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Our offices will be closed on Thursday, November 26th and Friday, November 27th in observance of Thanksgiving and will reopen on Monday, November 30th

Sinus Disorders and Nasal Obstruction

View of sinuses

An acute sinus infection is typically caused by an upper respiratory tract infection (URI) which causes the nasal lining to swell and blocks the normal passages for mucous produced in the sinuses to drain into the nose.  Symptoms of an acute sinus infection may include nasal congestion, thick yellow or green nasal discharge, pressure across the cheeks or forehead, fever, and fatigue.  Many times, these problems will improve over the course of 5-7 days with the use of saline rinses, nasal sprays, and decongestants.  However, if your symptoms last more than a week, your doctor may add an antibiotic with or without oral steroids. 

Several medical problems may worsen the symptoms of sinusitis, including a deviated nasal septum, polyps or growths within the nose, untreated allergies, or certain underlying medical problems.  In order to determine which of these other conditions may be contributing to your overall problem, your doctor may use a small camera to look inside the nose, order imaging of the sinuses, or possibly order allergy testing.  Treating the underlying problems can be just as important as addressing the sinus cavities.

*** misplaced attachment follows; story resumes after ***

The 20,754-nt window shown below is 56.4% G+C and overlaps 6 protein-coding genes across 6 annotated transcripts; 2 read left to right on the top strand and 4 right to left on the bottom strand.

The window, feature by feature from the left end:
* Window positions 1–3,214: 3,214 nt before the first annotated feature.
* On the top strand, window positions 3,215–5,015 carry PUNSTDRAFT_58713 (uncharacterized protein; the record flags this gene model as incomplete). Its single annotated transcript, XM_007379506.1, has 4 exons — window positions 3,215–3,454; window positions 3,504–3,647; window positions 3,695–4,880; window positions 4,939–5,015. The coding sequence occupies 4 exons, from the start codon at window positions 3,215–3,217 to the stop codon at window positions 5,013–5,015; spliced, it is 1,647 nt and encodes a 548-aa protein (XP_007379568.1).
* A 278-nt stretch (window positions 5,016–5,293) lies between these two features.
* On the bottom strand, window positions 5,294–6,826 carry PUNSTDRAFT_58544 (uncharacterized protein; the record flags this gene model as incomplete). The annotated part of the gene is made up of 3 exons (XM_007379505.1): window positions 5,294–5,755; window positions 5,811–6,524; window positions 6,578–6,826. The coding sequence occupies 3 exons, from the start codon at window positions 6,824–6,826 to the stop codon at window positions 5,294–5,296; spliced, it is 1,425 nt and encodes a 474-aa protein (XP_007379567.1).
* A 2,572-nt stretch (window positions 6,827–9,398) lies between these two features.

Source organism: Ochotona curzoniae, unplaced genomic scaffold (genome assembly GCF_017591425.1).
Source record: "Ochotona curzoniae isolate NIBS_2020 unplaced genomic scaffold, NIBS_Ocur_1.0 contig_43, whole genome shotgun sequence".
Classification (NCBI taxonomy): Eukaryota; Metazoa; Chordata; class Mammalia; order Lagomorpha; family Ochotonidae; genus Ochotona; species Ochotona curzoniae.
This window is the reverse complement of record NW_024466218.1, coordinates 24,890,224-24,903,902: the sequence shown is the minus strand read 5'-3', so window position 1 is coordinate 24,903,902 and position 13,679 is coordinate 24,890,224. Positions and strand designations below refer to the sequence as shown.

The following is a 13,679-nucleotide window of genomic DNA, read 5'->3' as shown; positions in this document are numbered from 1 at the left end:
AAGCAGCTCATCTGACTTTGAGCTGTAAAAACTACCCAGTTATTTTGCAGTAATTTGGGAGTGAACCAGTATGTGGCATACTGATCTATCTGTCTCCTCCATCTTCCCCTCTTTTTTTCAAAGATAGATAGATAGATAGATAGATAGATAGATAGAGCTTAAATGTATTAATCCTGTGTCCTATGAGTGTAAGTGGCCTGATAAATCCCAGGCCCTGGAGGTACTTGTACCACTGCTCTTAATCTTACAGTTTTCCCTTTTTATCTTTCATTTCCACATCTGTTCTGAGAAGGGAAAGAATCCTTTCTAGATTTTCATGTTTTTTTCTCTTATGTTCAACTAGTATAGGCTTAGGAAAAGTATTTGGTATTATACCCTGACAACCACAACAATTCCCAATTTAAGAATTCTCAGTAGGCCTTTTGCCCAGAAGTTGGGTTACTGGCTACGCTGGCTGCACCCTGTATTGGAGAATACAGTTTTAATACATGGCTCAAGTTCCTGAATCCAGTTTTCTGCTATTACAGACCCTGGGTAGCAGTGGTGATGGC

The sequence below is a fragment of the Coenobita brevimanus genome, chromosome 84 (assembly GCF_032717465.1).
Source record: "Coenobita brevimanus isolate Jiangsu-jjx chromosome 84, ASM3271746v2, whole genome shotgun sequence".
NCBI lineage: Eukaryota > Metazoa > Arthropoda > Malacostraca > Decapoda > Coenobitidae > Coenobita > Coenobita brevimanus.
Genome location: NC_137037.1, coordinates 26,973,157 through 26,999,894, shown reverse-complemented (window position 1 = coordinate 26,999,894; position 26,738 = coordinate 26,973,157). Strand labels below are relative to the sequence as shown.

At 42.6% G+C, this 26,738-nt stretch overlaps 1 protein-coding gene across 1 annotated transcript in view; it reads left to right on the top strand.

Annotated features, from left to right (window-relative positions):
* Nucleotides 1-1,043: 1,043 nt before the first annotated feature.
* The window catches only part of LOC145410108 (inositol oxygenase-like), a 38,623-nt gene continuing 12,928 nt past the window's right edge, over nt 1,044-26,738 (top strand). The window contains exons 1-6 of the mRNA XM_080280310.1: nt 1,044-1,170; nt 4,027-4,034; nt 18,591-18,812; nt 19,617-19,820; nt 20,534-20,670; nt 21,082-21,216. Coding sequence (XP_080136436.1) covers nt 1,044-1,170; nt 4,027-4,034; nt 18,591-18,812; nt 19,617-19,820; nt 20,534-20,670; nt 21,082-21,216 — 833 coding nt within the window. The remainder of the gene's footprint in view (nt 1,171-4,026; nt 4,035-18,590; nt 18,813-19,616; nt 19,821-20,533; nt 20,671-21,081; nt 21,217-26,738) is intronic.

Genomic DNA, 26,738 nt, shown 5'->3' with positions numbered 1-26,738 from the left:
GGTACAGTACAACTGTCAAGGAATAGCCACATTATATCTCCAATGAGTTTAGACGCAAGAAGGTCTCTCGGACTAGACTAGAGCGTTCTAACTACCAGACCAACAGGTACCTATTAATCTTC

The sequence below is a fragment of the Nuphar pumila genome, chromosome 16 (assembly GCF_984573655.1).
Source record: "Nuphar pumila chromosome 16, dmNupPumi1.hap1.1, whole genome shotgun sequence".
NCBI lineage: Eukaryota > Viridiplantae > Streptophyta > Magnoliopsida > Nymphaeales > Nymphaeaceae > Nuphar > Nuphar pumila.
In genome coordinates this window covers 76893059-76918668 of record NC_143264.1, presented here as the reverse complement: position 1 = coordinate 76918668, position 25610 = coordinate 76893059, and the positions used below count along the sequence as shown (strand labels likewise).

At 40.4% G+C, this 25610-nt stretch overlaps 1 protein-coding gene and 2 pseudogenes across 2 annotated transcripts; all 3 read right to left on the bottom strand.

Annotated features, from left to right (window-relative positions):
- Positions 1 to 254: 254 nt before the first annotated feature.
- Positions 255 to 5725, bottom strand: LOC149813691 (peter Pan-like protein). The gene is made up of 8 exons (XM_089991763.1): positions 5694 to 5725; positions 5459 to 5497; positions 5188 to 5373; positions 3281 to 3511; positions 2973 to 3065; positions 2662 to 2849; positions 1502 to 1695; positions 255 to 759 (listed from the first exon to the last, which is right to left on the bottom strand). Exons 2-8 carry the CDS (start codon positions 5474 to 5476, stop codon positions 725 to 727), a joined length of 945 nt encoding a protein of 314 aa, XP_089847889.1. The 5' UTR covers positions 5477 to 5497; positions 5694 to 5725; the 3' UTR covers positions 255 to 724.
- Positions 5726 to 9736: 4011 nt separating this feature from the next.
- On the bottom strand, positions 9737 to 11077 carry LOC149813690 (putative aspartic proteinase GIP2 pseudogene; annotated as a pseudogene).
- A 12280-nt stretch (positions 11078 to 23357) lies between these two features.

When your symptoms last more than 3 months despite being treated with the medications mentioned above, your infection is considered chronic.  Depending on the exact location and severity of your sinusitis, your doctor may recommend a procedure to help open the natural outflow tracts of the sinuses to make them drain more easily.  The options for this procedure may be as minimal as an office procedure using a balloon to dilate the opening, versus a procedure in the operating room using a camera and small angled instruments.

In some patients, their nasal obstruction is not a result of chronic sinus infections, but instead a problem with the anatomy of the bone and cartilage which makes up the nose.  In these cases, your doctor may discuss a rhinoplasty which involves widening nasal passage inside the nose to allow for more airflow.

Our physicians provide comprehensive management of nasal and sinus disorders, including nasal congestion and obstruction, acute and chronic sinus infections, nasal polyps, nosebleeds, and allergic rhinitis. The latest techniques of in office balloon sinuplasty, image guided sinus surgery, and topical drug delivery are incorporated into individualized treatment plans.